Cannabis as a Gateway

The claim that Cannabis use leads to the use of more dangerous narcotics has been spewed since the start of its prohibition. Originally purely a scare tactic, it picked up steam through the years largely from studies much like one released from the American Academy of Pediatrics in 1999. This study illustrated that people who have tried Cannabis are 104 times more likely to try cocaine than those who haven’t. This notion has been all but dispelled given the number of studies that have shown Cannabis in fact, specifically, does not cause a progression to further drug use.

There is, unfortunately, the sad truth that the plant’s illegality is catalytic for a number of complications. Lately as more states move towards some form of a marketplace, be it medical or recreational, there continue to be incidents that fester as symptoms of a much older, deeper problem.

To start, there’s the finding from the Tampa Bay Times that showed 1 in 5 of the 1,432 doctors operating in Florida’s medical marijuana program have had malpractice cases brought against them in previous careers. Because the medical program is so restrictive, making it unattractive to many quality physicians, around 260 in the program have or still are facing charges of malpractice.The offenses range anywhere from falsifying records to misdiagnoses, and even sexual assault. Malpractice certainly exists in other medical fields, but it’s closer to around 7% across the board—not 20%.

Its federally illegal status has now made Cannabis a gateway to the allowance of further irresponsible practices by licensed physicians (as it seems to be continuing) and the placement of the safety of medical patients in jeopardy—many of whom are new to Cannabis consumption.

Recently, in an interview with the Boston Globe Dr. Nora D. Volkow, director of the National Institute on Drug Abuse (NIDA), made claims that not only go against findings of current and historical research; but that also highlight her extreme conflict of interest. NIDA happens to be the only entity in the U.S. licensed to cultivate Cannabis for clinical research purposes. She claims that legalization will cause further addiction, despite absolutely no research indicating any development of a physiological dependence. She also claims that Cannabis “dumbs” you down, referring to use in adolescence being a marker for slowed cognitive development. This is despite studies illustrating that impacts on this development are negligible.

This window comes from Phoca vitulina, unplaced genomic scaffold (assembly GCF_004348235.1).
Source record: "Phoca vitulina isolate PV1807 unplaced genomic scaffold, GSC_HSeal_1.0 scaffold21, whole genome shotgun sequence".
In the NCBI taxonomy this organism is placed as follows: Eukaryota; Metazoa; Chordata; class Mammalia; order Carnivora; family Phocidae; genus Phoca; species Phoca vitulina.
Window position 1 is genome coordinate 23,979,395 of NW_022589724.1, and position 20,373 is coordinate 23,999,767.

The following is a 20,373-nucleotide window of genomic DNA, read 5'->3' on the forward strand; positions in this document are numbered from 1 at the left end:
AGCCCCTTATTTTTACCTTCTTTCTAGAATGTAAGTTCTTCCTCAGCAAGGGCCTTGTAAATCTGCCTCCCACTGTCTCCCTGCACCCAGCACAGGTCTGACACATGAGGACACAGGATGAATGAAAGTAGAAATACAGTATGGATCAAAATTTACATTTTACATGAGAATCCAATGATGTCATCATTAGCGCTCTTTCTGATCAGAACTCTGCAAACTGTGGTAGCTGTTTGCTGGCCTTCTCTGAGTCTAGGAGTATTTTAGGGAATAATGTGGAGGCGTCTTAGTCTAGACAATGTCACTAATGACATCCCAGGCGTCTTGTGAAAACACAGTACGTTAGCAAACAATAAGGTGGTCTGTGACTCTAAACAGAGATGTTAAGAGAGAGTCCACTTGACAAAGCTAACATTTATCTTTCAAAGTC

In the case of our dear old director, Cannabis being federally illegal has further opened the gateway to a tone, language, and potential crafting of policy based in ignorance and historical precedent.

And there are incalculable other destructive forces that we notice because Cannabis remains illegal. There are environmental impact issues that need to be addressed. We have an opioid addiction and dependence problem in this country that’s increasing nearly exponentially; a horrendous system of profiteering from human incarceration; and the most abysmal probability of all. It’s terrifying to consider that those in charge of forming policy and public perception know the extent of the damage, and continue business as usual anyway.

While Cannabis itself is not a gateway of any kind; it’s status earns the egregious problems that go along with it. Yes, the number of heroin addiction sufferers who started with Cannabis is a prevailing majority—positive correlation. But if asked, one might also find that the number of heroin addiction sufferers also tried chocolate milk before they tried heroin—another positive correlation. And the vast majority of people who try Cannabis never move on to more dangerous substances—no causal relationship.

The traditional gateway theory is ludicrous. Cannabis remaining illegal, however, is revealing some of the ugliest and most complex problems our society has to face. This is a long fucking road ahead. There’s a lot more to learn and seemingly less time to absorb it. But taking the information we have now and acting responsibly on it will enable us to influence real, lasting change.

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